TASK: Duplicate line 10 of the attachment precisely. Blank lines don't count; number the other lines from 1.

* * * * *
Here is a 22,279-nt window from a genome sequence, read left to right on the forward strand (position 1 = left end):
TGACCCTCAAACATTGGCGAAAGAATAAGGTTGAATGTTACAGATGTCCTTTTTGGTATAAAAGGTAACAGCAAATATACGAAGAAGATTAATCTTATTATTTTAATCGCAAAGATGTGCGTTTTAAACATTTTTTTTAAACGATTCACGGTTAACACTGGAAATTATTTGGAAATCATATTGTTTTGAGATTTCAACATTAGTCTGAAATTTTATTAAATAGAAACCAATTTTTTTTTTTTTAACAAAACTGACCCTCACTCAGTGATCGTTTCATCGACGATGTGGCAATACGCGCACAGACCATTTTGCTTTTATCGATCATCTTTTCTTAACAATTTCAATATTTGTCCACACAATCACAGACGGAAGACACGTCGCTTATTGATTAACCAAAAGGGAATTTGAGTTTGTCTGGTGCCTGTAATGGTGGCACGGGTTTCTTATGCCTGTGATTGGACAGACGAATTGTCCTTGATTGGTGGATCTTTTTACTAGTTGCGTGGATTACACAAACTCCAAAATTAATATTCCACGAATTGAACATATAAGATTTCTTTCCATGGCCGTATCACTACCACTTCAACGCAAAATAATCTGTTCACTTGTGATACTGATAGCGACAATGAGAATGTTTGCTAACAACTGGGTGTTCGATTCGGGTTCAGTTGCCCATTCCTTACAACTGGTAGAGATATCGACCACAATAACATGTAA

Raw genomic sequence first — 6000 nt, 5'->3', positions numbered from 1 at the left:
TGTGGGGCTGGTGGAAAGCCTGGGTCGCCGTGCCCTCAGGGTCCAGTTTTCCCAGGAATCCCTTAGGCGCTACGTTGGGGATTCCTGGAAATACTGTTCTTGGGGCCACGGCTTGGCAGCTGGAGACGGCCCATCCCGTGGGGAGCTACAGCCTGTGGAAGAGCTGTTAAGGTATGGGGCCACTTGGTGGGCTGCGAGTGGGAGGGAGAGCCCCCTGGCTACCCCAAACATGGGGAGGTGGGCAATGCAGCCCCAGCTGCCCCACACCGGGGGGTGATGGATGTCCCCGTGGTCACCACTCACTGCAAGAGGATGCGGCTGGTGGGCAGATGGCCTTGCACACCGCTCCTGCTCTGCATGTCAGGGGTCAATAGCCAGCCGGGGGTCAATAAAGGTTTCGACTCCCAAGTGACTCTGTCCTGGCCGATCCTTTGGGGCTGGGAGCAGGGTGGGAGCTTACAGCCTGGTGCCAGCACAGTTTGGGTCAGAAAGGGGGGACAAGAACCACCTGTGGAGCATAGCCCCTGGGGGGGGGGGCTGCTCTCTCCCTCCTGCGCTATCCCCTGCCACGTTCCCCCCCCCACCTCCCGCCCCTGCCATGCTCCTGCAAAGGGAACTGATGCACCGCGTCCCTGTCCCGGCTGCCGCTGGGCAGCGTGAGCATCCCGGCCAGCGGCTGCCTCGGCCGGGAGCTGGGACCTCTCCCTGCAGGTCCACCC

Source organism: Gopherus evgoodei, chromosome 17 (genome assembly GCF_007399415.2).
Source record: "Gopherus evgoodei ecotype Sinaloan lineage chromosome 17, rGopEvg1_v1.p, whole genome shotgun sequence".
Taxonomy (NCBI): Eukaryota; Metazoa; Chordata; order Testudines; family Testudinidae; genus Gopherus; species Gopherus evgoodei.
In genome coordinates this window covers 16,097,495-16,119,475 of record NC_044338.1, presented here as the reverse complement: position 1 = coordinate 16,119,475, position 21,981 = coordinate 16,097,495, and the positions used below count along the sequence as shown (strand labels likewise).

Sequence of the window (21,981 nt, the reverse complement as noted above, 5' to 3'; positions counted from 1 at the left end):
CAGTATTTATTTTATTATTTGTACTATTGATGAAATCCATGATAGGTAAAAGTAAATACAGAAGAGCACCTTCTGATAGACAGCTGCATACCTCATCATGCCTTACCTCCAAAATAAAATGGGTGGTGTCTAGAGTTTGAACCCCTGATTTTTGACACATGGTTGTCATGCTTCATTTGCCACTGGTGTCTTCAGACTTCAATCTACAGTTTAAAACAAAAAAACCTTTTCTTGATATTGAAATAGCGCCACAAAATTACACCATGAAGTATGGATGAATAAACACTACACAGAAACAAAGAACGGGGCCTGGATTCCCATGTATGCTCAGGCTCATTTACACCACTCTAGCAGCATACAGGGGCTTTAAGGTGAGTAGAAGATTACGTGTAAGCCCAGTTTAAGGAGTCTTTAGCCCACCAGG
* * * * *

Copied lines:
CAGTATTTATTTTATTATTTGTACTATTGATGAAATCCATGATAGGTAAAAGTAAATACAGAAGAGCACCTTCTGATAGACAGCTGCATACCTCATCATGCCTTACCTCCAAAATAAAATGGGTGGTGTCTAGAGTTTGAACCCCTGATTTTTGACACATGGTTGTCATGCTTCATTTGCCACTGGTGTCTTCAGACTTCAATCTACAGTTTAAAACAAAAAAACCTTTTCTTGATATTGAAATAGCGCCACAAAATTACACCATGAAGTATGGATGAATAAACACTACACAGAAACAAAGAACGGGGCCTGGATTCCCATGTATGCTCAGGCTCATTTACACCACTCTAGCAGCATACAGGGGCTTTAAGGTGAGTAGAAGATTACGTGTAAGCCCAGTTTAAGGAGTCTTTAGCCCACCAGG